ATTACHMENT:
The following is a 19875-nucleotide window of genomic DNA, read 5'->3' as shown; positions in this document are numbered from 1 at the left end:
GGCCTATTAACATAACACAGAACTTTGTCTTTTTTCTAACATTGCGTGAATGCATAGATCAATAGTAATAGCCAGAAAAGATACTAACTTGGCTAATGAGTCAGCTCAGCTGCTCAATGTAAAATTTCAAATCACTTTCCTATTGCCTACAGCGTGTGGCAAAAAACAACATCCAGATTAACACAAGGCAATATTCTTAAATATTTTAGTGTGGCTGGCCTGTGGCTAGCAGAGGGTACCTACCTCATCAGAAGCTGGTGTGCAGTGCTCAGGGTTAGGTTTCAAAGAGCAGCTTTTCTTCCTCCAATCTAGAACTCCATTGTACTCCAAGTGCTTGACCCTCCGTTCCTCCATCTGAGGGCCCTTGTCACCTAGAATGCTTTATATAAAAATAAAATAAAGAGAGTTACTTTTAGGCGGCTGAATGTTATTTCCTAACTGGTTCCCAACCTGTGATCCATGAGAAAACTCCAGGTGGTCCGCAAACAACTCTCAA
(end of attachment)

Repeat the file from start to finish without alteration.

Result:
The following is a 19875-nucleotide window of genomic DNA, read 5'->3' as shown; positions in this document are numbered from 1 at the left end:
GGCCTATTAACATAACACAGAACTTTGTCTTTTTTCTAACATTGCGTGAATGCATAGATCAATAGTAATAGCCAGAAAAGATACTAACTTGGCTAATGAGTCAGCTCAGCTGCTCAATGTAAAATTTCAAATCACTTTCCTATTGCCTACAGCGTGTGGCAAAAAACAACATCCAGATTAACACAAGGCAATATTCTTAAATATTTTAGTGTGGCTGGCCTGTGGCTAGCAGAGGGTACCTACCTCATCAGAAGCTGGTGTGCAGTGCTCAGGGTTAGGTTTCAAAGAGCAGCTTTTCTTCCTCCAATCTAGAACTCCATTGTACTCCAAGTGCTTGACCCTCCGTTCCTCCATCTGAGGGCCCTTGTCACCTAGAATGCTTTATATAAAAATAAAATAAAGAGAGTTACTTTTAGGCGGCTGAATGTTATTTCCTAACTGGTTCCCAACCTGTGATCCATGAGAAAACTCCAGGTGGTCCGCAAACAACTCTCAA